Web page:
News / Middle East

N. Korea Denies Role in Oil Tanker at Rebel-Held Libya Port

A North Korean-flagged tanker is docked at the Es Sider export terminal in Ras Lanuf, Libya, March 8, 2014.
A North Korean-flagged tanker is docked at the Es Sider export terminal in Ras Lanuf, Libya, March 8, 2014.
North Korea on Thursday denied any responsibility for an oil tanker that loaded crude from a Libyan rebel-held port and fled the OPEC member state's attempt to seize it, saying the vessel that carried its flag was linked to an Egyptian firm.
The incident marked the first sale of Libyan crude bypassing the government and was a huge humiliation for Tripoli as it struggled to rein in armed militias who helped oust dictator Moammer Gadhafi in 2011 but want to grab power and oil revenues.
Libya's parliament ousted Prime Minister Ali Zeidan on Tuesday after rebels loaded crude at Es Sider terminal onto the North Korean-flagged tanker that later fled naval forces amid reports of a gunfight as it sailed off along Libya's eastern Mediterranean coast.
It was unclear where the tanker had planned to sail. The North Korean flag is considered a flag of convenience, which is used to keep the ownership secret.
North Korea said the tanker violated its laws and a contract with the Alexandria-based company by carrying contraband cargo. It said it had notified Libya and the International Maritime Organization that it had severed all association with the ship.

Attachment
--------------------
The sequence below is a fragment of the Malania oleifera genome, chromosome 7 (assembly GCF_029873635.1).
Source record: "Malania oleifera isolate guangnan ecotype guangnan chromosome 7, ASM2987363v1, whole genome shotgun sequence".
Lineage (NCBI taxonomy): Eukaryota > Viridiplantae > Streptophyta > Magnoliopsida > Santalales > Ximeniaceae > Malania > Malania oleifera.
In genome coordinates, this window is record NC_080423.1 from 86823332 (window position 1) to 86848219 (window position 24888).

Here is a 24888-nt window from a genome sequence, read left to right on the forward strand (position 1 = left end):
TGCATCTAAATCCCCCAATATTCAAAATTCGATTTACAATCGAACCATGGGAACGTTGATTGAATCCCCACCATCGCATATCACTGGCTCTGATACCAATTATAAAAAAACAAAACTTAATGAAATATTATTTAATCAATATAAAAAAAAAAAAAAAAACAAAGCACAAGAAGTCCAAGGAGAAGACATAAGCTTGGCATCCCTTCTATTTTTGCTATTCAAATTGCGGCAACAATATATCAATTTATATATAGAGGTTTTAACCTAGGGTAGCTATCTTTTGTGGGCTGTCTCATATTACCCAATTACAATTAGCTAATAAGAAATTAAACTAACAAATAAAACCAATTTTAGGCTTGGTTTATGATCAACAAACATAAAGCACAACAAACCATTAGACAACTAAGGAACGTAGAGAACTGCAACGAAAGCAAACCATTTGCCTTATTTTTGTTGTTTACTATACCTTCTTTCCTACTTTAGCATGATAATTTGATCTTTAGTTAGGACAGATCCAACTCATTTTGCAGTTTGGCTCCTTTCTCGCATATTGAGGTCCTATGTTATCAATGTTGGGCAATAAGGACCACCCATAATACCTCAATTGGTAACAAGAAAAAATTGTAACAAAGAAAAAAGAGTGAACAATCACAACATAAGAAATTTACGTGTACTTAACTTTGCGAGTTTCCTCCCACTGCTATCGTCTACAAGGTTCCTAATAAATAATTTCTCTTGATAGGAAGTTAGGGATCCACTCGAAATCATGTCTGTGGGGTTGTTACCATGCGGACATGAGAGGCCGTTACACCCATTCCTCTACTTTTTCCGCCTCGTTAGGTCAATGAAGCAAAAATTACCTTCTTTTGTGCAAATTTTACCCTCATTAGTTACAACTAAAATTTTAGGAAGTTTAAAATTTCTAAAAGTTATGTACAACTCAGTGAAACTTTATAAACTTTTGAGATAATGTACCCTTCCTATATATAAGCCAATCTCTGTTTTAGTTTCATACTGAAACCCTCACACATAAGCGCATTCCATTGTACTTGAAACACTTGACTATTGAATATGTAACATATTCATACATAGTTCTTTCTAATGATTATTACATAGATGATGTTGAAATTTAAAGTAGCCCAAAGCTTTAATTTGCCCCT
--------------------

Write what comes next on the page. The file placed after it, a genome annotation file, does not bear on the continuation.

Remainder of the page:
“Therefore, the ship has nothing to do with the DPRK at present and it has no responsibility whatsoever as regards the ship,” the North's Maritime Administration said in a statement carried by the official KCNA news agency.
DPRK is short for the North's official name, the Democratic People's Republic of Korea.
The agency said it had temporarily allowed the Egyptian firm Golden East Logistics to use its flag under a six-month contract signed in late February. It said the firm ignored its demand to leave the rebel-held Libyan port without loading oil.
Contacted by Reuters, Golden East Logistics said it had been responsible for the vessel's certification until its North Korean flag was canceled earlier this week but was not the operator and had no knowledge of its cargo, whereabouts or ultimate destination.
“Our company only represents the certification management and nothing else and we have no relation, from near or far, to the operation of the said vessel nor its commercial management nor the undertaking of any agreements regarding its cargoes,” Golden East said in an emailed statement.
It was unusual for an oil tanker flagged in secretive North Korea to operate in the Mediterranean, shipping sources said. It had changed ownership in the past few weeks, a source said.
It was not clear what flag the vessel was now carrying and its tracking device appeared to be switched off.
Western diplomats worry the conflict over oil might dismember Libya as rebels demand autonomy for the east, which was neglected under Gadhafi as he concentrated power and wealth in Tripoli as well as his home region of Sirte.

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